Barcelona perhaps finally achieved peak hipster with the recent opening of Urban Outfitters, a massive statement of a shop in a central and symbolic location on the Plaça Catalunya, but the city has long had a tradition of quirky little boutiques, icily cool designer home-ware stores and artisanal markets.
Added to this mix is a dying breed of picturesque specialist shops that might stock only candles, say, feathers or felt. Protected rents for these – many of them over a century old – come to an end in 2015, so catch them while you can.
La Rambla & Barri Gòtic
La Rambla is, of course, home to the wonderful Boqueria food market, which is worth a visit in itself, particularly in the early hours of the morning before the tourist hordes arrive. The narrow streets of the Barri Gòtic, to the east, hide a plethora of tiny boutiques as well as the high-street chains along Portal de L’Angel. One notable new opening is It Reminds Me Of Something, a sunny little corner space that showcases designer creations – from hand-painted Russian dolls to juniper-wood fruit bowls – that have ‘a story to tell’.
The Gòtic is also home to Barcelona’s oldest shop, Cereria Subirà, whose 250-year existence is threatened with the rise of rents. It specialises in candles, and is worth seeing just for its elegant interior and Gone With the Wind staircase. Another wonderful old classic is the El Ingenio toy and joke shop, where you’ll also find some of the giant fibreglass heads used in the parades around town.
The south of the Raval is mostly residential, but the northern half is home to galleries, boutiques and a cluster of vintage shops. Many of these sit along the Carrer de Riera Baixa, but there’s something of a pre-loved superstore in the shape of Holala! Plaza, a short walk from here.
The neighbourhood has changed beyond belief in recent years, and one recent opening that would have been unthinkable even five years ago is Les Topettes, an elegant little boutique of upmarket toiletries from all the hippest brands.
The area – particularly the Carrer dels Tallers – has long been home to most of the music shops in town. These took a bit of a hit with the advent of digital music, but are regaining popularity now that vinyl is cool again. Though it has gone from three shops on this stretch to one, the mothership is still Discos Castelló.
This used to be Barcelona’s textile district, and many of the streets carry names such as "Tanners’ Street”, “Weavers’ Street” and so on. The tradition lives on in a number of tiny boutiques dotted around its winding alleyways, many of which make their clothes, bags and other accessories on an upstairs mezzanine, just as they did in past times.
The area has also become a bit of a hotbed for design, but it was Studiostore that started the trend. A ‘concept’ store, showcasing and selling work from local designers, it also functions as a gallery and a space for pop-up events.
La Ribera also has a long-standing tradition of specialist food shops, one of the oldest and most picturesque of which is Casa Gispert, which has been toasting nuts in its huge wood-fired oven since 1851. The roasting at El Magnífico is all about coffee (there is an affiliated specialist tea shop, Sans i Sans, over the road), while those with a sweet tooth will love the tartlets and chocolate creations at Hofmann Pastisseria, which also happens to have the best croissants in town.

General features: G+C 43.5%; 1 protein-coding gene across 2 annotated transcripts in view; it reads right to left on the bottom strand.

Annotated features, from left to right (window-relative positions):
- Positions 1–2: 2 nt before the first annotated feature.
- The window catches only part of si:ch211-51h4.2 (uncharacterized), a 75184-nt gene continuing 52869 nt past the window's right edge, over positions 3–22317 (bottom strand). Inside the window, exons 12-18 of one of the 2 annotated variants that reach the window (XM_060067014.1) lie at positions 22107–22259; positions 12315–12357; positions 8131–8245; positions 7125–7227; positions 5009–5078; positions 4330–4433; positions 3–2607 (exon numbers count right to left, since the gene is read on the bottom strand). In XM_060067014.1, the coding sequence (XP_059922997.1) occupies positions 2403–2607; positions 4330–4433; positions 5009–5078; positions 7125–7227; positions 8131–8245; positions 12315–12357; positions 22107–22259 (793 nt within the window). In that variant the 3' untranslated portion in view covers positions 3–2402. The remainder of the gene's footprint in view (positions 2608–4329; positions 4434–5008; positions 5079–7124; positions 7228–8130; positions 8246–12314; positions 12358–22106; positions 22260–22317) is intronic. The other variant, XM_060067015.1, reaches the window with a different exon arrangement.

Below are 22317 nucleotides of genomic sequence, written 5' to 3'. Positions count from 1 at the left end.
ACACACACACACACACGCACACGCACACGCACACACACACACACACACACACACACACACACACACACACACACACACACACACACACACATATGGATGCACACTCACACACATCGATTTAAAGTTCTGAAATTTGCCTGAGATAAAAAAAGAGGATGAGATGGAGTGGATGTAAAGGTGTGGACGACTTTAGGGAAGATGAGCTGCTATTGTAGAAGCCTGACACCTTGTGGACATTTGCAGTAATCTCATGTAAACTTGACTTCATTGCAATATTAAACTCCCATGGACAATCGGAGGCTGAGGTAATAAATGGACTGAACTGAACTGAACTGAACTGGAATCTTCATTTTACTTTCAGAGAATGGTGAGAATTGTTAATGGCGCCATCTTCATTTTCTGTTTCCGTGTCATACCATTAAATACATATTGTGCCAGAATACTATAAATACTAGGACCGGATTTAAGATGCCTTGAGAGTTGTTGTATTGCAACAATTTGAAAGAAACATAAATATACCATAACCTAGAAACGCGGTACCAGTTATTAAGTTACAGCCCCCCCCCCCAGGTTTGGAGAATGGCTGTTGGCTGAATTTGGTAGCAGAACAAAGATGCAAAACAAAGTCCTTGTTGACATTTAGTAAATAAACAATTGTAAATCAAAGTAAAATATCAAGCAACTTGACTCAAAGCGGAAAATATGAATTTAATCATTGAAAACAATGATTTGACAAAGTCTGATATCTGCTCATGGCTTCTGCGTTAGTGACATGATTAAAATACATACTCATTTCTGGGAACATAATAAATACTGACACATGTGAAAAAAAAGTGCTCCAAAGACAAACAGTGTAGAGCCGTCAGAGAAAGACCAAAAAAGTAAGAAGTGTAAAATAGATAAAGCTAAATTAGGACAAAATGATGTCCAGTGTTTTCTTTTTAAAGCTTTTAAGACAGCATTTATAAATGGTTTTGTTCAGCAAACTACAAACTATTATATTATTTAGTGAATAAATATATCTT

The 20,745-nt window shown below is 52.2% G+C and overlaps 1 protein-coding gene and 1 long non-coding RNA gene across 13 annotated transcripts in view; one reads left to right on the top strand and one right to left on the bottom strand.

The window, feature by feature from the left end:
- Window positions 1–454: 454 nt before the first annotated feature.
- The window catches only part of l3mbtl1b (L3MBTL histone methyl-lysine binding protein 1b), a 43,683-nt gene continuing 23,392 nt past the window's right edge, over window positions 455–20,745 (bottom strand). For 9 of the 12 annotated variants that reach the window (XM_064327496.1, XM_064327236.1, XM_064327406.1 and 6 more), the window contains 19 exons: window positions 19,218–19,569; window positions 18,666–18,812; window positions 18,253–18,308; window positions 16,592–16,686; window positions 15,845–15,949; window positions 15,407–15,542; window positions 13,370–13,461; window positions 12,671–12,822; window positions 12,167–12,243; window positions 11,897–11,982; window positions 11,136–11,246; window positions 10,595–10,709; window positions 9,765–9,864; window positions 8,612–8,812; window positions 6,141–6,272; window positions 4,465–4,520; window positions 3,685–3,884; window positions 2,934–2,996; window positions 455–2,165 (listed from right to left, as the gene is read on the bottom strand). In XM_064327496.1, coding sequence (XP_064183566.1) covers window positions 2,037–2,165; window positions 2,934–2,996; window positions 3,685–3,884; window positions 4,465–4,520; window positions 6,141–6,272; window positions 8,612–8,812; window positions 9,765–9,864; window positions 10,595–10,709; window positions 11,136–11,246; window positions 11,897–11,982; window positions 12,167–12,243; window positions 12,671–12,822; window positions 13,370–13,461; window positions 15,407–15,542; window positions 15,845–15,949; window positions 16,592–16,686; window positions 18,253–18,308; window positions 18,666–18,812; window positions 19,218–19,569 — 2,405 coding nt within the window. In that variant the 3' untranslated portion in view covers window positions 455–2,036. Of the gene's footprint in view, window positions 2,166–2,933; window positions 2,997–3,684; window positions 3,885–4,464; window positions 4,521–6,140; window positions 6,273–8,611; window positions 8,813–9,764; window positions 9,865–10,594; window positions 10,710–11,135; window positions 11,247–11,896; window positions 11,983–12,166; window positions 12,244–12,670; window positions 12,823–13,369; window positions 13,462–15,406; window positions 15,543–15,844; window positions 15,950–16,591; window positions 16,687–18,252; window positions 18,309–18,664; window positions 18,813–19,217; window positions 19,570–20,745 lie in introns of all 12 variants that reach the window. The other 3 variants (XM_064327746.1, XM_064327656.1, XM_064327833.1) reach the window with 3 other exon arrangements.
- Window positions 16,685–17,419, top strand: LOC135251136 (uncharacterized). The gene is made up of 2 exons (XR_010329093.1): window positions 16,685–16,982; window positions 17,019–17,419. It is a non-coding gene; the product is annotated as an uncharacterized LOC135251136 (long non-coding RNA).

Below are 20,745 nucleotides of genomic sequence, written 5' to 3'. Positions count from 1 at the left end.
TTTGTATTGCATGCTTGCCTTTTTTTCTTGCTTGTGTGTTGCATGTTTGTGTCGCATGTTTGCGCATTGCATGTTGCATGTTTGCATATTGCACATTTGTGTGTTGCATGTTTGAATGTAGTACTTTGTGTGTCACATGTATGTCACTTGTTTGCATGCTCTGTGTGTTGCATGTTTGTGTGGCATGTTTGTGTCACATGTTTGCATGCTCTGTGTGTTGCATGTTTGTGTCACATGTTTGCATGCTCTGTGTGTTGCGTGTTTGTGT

La Barceloneta & Poblenou
Not known for much by way of retail therapy, the port area does at least hold the mighty Maremàgnum shopping mall, with all the high-street names you’d expect to find, along with an official Barça FC shop. There’s an occasional crafts market alongside the Port Vell, while, over in Poblenou is the gleaming new mirrored structure that now shelters the Els Encants Vells. Nearby is the Centre Comercial de les Glòries, a useful shopping mall with a huge supermarket.
The heart of L’Eixample, bisected by Passeig de Gràcia, is known as the Quadrat d’Or (Golden Square), which refers to the wealth of Modernista architecture but could just as easily refer to the shopping possibilities, for this is where you’ll find most of the glittering, high-end shops. Passeig de Gràcia itself is a bit of a who’s who of international shopping – you’ll find Spain’s own high-end designers like Loewe here, along with Armani, Chanel, Gucci, Stella McCartney and the rest. If you happen to be in the area late at night, Flores Navarro, a 24-hour flower market, is worth a detour.
Gràcia has acquired a certain twee chic in recent years, and its streets – particularly around the Carrer de Verdi – are now crowded with shops selling hand-stitched bibs and locally made cupcakes, along with tiny little fashion boutiques. Mushi Mushi is one such and stocks mostly French labels, while Érase Una Vez tends towards dreamy, ethereal and utterly impractical dresses that will delight your inner princess. A more recent addition to the ‘hood is Cabinet BCN, an interiors shop with a tasteful selection of things for the home that would make excellent presents.
La Zona Alta
Strictly the domain of the well-heeled, Zona Alta is home to various swishy designer clothes and shoe shops, particularly along the Avinguda Diagonal, which is where you’ll find all the big international names. The Mercat de Galvany is one of the city’s most attractive markets, with a brick façade and glass- and cast-iron interior. Stop by for the usual assortment of bakery items, fresh produce and deli items, plus craft beers from Beer Corner.
The villagey barrio of Sarrià is also worth a look for its chichi little interiors shops, bakeries and so on.